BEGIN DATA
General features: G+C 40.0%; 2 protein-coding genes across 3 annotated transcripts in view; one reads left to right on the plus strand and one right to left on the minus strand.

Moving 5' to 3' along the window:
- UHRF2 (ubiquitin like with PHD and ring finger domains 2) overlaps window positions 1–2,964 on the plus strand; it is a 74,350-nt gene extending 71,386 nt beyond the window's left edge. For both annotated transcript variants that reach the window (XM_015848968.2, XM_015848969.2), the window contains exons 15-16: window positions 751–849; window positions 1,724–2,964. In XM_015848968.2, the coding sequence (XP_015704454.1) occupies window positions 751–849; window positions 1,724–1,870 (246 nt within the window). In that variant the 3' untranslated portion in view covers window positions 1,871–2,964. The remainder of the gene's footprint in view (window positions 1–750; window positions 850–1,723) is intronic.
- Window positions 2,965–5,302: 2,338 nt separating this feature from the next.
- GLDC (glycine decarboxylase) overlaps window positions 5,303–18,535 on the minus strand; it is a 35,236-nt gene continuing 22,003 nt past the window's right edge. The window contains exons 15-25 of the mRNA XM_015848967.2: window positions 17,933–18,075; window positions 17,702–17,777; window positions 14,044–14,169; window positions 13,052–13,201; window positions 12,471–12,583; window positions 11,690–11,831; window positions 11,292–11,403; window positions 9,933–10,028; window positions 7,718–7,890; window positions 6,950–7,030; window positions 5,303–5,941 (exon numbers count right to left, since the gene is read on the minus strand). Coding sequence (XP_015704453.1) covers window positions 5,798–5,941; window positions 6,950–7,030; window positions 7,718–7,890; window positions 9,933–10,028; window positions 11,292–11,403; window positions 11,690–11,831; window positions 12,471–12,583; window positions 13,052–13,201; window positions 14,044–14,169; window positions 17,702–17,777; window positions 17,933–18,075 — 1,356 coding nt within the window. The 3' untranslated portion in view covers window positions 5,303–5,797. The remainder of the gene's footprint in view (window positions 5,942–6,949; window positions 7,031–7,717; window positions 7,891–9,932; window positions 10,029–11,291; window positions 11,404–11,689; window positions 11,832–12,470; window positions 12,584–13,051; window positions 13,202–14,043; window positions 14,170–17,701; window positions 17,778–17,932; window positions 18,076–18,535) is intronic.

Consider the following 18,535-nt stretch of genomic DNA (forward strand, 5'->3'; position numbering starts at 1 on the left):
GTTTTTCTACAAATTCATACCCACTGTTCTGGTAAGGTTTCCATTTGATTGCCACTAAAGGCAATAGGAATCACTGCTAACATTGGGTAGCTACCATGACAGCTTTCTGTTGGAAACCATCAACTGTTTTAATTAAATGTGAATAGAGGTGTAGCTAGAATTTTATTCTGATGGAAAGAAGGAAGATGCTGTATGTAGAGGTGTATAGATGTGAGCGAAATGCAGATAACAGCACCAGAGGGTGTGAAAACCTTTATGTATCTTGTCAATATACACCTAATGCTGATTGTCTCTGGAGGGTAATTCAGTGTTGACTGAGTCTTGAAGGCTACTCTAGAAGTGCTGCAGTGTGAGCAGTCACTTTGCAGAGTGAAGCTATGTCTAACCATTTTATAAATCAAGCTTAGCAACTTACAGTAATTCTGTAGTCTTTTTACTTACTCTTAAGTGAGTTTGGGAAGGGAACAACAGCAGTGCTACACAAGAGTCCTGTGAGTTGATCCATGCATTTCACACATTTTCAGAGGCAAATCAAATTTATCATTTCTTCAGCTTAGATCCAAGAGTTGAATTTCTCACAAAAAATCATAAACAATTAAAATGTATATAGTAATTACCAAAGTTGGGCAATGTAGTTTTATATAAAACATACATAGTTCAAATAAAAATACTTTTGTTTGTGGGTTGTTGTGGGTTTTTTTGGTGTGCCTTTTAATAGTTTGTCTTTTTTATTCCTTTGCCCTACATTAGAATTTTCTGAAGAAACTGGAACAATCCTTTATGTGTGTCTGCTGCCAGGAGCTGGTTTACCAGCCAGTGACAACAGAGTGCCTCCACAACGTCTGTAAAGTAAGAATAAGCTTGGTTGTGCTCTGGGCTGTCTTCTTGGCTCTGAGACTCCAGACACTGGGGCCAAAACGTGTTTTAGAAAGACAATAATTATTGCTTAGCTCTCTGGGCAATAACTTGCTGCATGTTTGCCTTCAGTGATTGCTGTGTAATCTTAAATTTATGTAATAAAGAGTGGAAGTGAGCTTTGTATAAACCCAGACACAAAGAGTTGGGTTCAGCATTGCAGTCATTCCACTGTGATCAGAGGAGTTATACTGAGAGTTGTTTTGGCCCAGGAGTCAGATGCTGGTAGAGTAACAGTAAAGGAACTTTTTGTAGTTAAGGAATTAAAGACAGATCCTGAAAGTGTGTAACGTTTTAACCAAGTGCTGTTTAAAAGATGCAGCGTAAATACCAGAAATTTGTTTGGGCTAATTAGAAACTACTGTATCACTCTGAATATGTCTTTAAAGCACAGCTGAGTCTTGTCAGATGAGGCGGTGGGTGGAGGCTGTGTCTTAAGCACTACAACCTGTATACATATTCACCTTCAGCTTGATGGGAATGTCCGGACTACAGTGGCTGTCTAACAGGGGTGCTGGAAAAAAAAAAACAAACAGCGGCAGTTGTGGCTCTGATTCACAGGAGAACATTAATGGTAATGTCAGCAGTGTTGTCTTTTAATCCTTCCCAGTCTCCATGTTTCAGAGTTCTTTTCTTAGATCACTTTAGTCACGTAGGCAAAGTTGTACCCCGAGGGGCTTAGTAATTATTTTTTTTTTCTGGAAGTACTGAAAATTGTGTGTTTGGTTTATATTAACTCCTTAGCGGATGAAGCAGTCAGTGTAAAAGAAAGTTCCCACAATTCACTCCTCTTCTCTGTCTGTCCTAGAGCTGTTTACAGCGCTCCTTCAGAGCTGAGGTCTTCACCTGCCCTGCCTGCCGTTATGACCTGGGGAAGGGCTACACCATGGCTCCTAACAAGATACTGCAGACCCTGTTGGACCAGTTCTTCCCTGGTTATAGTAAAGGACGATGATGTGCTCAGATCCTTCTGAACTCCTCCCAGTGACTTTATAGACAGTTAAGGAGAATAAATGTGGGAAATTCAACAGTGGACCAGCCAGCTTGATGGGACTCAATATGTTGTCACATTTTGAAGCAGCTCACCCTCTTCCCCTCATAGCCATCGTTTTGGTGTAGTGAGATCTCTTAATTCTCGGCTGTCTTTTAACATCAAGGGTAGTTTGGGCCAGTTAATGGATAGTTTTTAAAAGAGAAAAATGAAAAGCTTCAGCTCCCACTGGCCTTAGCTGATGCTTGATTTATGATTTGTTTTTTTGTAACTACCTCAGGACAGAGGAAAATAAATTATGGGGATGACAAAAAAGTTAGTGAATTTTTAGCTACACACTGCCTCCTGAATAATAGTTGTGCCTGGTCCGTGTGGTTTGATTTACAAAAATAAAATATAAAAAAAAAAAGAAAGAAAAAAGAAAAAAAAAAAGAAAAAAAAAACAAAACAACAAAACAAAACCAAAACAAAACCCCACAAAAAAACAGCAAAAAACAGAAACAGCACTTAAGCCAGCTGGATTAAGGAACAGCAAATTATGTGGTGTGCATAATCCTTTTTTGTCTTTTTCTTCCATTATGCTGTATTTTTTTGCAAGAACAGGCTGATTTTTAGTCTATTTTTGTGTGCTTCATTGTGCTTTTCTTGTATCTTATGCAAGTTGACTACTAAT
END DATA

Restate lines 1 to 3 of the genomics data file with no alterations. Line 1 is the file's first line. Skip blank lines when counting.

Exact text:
General features: G+C 40.0%; 2 protein-coding genes across 3 annotated transcripts in view; one reads left to right on the plus strand and one right to left on the minus strand.

Moving 5' to 3' along the window:
- UHRF2 (ubiquitin like with PHD and ring finger domains 2) overlaps window positions 1–2,964 on the plus strand; it is a 74,350-nt gene extending 71,386 nt beyond the window's left edge. For both annotated transcript variants that reach the window (XM_015848968.2, XM_015848969.2), the window contains exons 15-16: window positions 751–849; window positions 1,724–2,964. In XM_015848968.2, the coding sequence (XP_015704454.1) occupies window positions 751–849; window positions 1,724–1,870 (246 nt within the window). In that variant the 3' untranslated portion in view covers window positions 1,871–2,964. The remainder of the gene's footprint in view (window positions 1–750; window positions 850–1,723) is intronic.